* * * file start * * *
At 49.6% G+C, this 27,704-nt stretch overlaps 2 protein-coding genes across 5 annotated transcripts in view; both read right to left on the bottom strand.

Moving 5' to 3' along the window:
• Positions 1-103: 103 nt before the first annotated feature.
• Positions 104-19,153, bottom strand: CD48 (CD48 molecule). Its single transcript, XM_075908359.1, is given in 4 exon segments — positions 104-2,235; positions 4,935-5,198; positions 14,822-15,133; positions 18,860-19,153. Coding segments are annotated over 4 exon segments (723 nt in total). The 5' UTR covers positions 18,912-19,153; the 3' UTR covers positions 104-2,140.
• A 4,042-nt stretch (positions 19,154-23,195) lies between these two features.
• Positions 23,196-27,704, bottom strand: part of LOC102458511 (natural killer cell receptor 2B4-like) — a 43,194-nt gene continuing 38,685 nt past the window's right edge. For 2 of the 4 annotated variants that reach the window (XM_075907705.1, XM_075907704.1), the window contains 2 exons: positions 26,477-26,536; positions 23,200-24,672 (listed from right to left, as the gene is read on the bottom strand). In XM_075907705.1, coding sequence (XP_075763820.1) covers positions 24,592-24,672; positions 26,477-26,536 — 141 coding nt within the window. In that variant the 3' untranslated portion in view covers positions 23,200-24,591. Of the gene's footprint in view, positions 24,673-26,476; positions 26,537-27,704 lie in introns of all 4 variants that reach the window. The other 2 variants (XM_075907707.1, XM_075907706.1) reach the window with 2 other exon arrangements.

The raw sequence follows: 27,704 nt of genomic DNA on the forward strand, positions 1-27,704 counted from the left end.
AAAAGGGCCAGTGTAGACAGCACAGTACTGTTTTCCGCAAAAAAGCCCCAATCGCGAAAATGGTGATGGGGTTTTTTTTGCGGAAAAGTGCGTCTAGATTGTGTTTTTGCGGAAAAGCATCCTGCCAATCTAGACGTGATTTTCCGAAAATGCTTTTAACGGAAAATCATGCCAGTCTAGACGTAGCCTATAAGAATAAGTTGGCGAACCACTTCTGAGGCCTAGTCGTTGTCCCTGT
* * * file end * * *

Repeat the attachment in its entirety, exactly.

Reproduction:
At 49.6% G+C, this 27,704-nt stretch overlaps 2 protein-coding genes across 5 annotated transcripts in view; both read right to left on the bottom strand.

Moving 5' to 3' along the window:
• Positions 1-103: 103 nt before the first annotated feature.
• Positions 104-19,153, bottom strand: CD48 (CD48 molecule). Its single transcript, XM_075908359.1, is given in 4 exon segments — positions 104-2,235; positions 4,935-5,198; positions 14,822-15,133; positions 18,860-19,153. Coding segments are annotated over 4 exon segments (723 nt in total). The 5' UTR covers positions 18,912-19,153; the 3' UTR covers positions 104-2,140.
• A 4,042-nt stretch (positions 19,154-23,195) lies between these two features.
• Positions 23,196-27,704, bottom strand: part of LOC102458511 (natural killer cell receptor 2B4-like) — a 43,194-nt gene continuing 38,685 nt past the window's right edge. For 2 of the 4 annotated variants that reach the window (XM_075907705.1, XM_075907704.1), the window contains 2 exons: positions 26,477-26,536; positions 23,200-24,672 (listed from right to left, as the gene is read on the bottom strand). In XM_075907705.1, coding sequence (XP_075763820.1) covers positions 24,592-24,672; positions 26,477-26,536 — 141 coding nt within the window. In that variant the 3' untranslated portion in view covers positions 23,200-24,591. Of the gene's footprint in view, positions 24,673-26,476; positions 26,537-27,704 lie in introns of all 4 variants that reach the window. The other 2 variants (XM_075907707.1, XM_075907706.1) reach the window with 2 other exon arrangements.

The raw sequence follows: 27,704 nt of genomic DNA on the forward strand, positions 1-27,704 counted from the left end.
AAAAGGGCCAGTGTAGACAGCACAGTACTGTTTTCCGCAAAAAAGCCCCAATCGCGAAAATGGTGATGGGGTTTTTTTTGCGGAAAAGTGCGTCTAGATTGTGTTTTTGCGGAAAAGCATCCTGCCAATCTAGACGTGATTTTCCGAAAATGCTTTTAACGGAAAATCATGCCAGTCTAGACGTAGCCTATAAGAATAAGTTGGCGAACCACTTCTGAGGCCTAGTCGTTGTCCCTGT